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Proc Natl Acad Sci U S A. 2017 Oct 10;114(41):E8565-E8574. doi: 10.1073/pnas.1705821114. Epub 2017 Sep 25.

Lipidomics reveals diurnal lipid oscillations in human skeletal muscle persisting in cellular myotubes cultured in vitro.

Author information

1
Division of Endocrinology, Diabetology, Hypertension and Nutrition, Department of Internal Medicine Specialties, University of Geneva, CH-1211 Geneva, Switzerland.
2
Department of Cell Physiology and Metabolism, University of Geneva, CH-1211 Geneva, Switzerland.
3
Faculty Diabetes Centre, Faculty of Medicine, University of Geneva, CH-1211 Geneva, Switzerland.
4
Section of Mathematics, University of Geneva, CH-1211 Geneva, Switzerland.
5
Department for Health, University of Bath, Bath BA2 7AY, United Kingdom.
6
CarMeN Laboratory, INSERM U1060, INRA 1397, University Lyon 1, 69600 Oullins, France.
7
Department of Diabetes and Circadian Rhythms, Nestlé Institute of Health Sciences, CH-1015 Lausanne, Switzerland.
8
Department of Digestive Surgery, Center of Bariatric Surgery, Edouard Herriot Hospital, 69003 Lyon, France.
9
Proteomics Core Facility, École Polytechnique Fédérale de Lausanne, CH-1015 Lausanne, Switzerland.
10
Experimental Myology and Integrative Biology Research Cluster, Faculty of Sport and Health Sciences, Plymouth Marjon University, Plymouth PL6 8BH, United Kingdom.
11
Institute of Nutritional Science, Nestlé Research Centre, CH-1015 Lausanne, Switzerland.
12
Faculty of Health and Medical Sciences, University of Surrey, Guildford, Surrey GU2 7XH, United Kingdom.
13
School of Life Sciences, École Polytechnique Fédérale de Lausanne, CH-1015 Lausanne, Switzerland.
14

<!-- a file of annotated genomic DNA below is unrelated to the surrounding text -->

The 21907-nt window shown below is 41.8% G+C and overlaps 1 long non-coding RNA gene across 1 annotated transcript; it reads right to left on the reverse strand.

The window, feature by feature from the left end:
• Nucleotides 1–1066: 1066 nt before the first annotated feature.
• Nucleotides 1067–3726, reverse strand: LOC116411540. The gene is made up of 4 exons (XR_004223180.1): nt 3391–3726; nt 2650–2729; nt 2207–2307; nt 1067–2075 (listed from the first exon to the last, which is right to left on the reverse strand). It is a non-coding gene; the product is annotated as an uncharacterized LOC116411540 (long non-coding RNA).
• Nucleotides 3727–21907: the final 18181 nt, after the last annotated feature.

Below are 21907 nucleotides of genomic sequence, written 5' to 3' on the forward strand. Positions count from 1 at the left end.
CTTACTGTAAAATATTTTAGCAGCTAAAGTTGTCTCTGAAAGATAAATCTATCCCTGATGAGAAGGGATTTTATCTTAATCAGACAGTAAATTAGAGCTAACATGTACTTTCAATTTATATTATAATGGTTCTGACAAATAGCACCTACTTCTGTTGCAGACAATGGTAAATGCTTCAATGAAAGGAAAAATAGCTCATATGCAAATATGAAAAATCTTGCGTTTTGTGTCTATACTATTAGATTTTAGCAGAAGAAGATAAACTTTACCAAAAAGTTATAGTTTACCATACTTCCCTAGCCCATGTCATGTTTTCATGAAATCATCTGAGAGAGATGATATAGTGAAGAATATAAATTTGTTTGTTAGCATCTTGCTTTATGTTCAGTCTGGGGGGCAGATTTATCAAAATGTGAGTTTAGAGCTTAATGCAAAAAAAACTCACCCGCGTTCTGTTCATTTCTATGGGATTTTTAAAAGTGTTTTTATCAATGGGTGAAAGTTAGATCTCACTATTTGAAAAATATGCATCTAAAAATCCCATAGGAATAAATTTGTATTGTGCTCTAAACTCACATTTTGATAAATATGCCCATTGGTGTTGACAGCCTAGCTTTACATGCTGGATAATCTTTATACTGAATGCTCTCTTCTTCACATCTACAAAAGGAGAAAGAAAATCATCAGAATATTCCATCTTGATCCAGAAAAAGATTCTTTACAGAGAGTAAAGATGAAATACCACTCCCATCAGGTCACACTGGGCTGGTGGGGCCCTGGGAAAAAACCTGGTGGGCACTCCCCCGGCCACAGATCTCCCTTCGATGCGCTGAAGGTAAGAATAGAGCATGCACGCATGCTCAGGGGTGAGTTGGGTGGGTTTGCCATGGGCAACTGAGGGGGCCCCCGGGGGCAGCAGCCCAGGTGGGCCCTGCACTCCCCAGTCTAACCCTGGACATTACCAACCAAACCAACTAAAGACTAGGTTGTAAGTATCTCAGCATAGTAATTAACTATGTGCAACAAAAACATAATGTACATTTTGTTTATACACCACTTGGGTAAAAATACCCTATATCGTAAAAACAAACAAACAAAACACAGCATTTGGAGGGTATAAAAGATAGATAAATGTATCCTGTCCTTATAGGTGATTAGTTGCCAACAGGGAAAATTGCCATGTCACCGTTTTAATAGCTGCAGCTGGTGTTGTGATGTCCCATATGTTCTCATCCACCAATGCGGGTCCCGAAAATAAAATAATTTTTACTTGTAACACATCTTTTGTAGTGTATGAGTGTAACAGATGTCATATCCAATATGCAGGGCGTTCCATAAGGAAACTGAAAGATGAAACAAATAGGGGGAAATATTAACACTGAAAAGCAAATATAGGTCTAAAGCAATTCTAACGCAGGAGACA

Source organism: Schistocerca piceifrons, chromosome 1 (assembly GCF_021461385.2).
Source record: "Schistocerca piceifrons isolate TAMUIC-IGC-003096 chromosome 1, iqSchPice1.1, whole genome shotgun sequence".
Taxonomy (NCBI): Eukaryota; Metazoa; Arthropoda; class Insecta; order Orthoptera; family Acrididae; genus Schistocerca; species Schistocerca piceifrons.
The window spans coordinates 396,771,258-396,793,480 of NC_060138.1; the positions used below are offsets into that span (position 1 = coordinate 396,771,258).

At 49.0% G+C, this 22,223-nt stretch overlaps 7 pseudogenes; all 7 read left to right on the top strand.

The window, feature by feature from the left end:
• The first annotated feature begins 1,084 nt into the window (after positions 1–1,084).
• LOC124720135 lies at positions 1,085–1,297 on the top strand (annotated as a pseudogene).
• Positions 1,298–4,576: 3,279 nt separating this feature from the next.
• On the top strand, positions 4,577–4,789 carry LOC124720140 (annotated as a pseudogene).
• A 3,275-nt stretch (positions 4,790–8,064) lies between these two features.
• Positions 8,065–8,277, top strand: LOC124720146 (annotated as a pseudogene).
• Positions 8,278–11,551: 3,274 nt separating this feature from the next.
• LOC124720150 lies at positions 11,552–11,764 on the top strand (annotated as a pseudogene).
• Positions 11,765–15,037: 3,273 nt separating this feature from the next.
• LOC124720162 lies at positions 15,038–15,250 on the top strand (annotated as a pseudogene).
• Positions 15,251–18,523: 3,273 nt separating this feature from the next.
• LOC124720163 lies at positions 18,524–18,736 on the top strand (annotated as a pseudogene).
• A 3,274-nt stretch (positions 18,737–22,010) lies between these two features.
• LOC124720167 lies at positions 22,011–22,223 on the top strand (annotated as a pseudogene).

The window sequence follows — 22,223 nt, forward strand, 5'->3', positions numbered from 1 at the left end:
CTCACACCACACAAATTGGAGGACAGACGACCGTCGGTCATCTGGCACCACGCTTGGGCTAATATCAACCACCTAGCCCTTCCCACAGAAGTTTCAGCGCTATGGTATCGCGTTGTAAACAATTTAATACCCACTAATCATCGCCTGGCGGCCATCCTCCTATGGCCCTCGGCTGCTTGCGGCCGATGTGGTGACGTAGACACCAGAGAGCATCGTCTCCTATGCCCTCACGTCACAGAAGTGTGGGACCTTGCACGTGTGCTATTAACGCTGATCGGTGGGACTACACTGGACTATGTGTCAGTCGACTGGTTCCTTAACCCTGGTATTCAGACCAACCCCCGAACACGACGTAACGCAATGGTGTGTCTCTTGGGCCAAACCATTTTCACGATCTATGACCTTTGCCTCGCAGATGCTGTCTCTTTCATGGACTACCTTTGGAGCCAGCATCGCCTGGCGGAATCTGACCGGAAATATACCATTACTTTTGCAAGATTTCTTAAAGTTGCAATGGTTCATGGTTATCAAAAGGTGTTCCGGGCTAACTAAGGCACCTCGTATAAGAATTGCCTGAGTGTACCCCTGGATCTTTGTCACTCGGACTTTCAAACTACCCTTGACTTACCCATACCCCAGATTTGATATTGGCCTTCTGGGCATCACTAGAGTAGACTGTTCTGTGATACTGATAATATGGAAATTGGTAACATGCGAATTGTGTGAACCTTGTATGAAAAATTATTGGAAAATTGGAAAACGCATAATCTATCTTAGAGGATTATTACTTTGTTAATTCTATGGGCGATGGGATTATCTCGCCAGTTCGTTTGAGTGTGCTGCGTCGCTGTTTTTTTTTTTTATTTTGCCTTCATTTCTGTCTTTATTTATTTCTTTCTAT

Department of Biochemistry, University of Geneva, CH-1211 Geneva, Switzerland; Howard.Riezman@unige.ch charna.dibner@hcuge.ch.
15
National Centre of Competence in Research Chemical Biology, University of Geneva, CH-1211 Geneva, Switzerland.
16
Division of Endocrinology, Diabetology, Hypertension and Nutrition, Department of Internal Medicine Specialties, University of Geneva, CH-1211 Geneva, Switzerland; Howard.Riezman@unige.ch charna.dibner@hcuge.ch.

Abstract

Circadian clocks play an important role in lipid homeostasis, with impact on various metabolic diseases. Due to the central role of skeletal muscle in whole-body metabolism, we aimed at studying muscle lipid profiles in a temporal manner. Moreover, it has not been shown whether lipid oscillations in peripheral tissues are driven by diurnal cycles of rest-activity and food intake or are able to persist in vitro in a cell-autonomous manner. To address this, we investigated lipid profiles over 24 h in human skeletal muscle in vivo and in primary human myotubes cultured in vitro. Glycerolipids, glycerophospholipids, and sphingolipids exhibited diurnal oscillations, suggesting a widespread circadian impact on muscle lipid metabolism. Notably, peak levels of lipid accumulation were in phase coherence with core clock gene expression in vivo and in vitro. The percentage of oscillating lipid metabolites was comparable between muscle tissue and cultured myotubes, and temporal lipid profiles correlated with transcript profiles of genes implicated in their biosynthesis. Lipids enriched in the outer leaflet of the plasma membrane oscillated in a highly coordinated manner in vivo and in vitro. Lipid metabolite oscillations were strongly attenuated upon siRNA-mediated clock disruption in human primary myotubes. Taken together, our data suggest an essential role for endogenous cell-autonomous human skeletal muscle oscillators in regulating lipid metabolism independent of external synchronizers, such as physical activity or food intake.

KEYWORDS:

circadian clock; human primary myotubes; human skeletal muscle; lipid metabolism; lipidomics

PMID:
28973848
PMCID:
PMC5642690
DOI:
10.1073/pnas.1705821114
[Indexed for MEDLINE]
Free PMC Article

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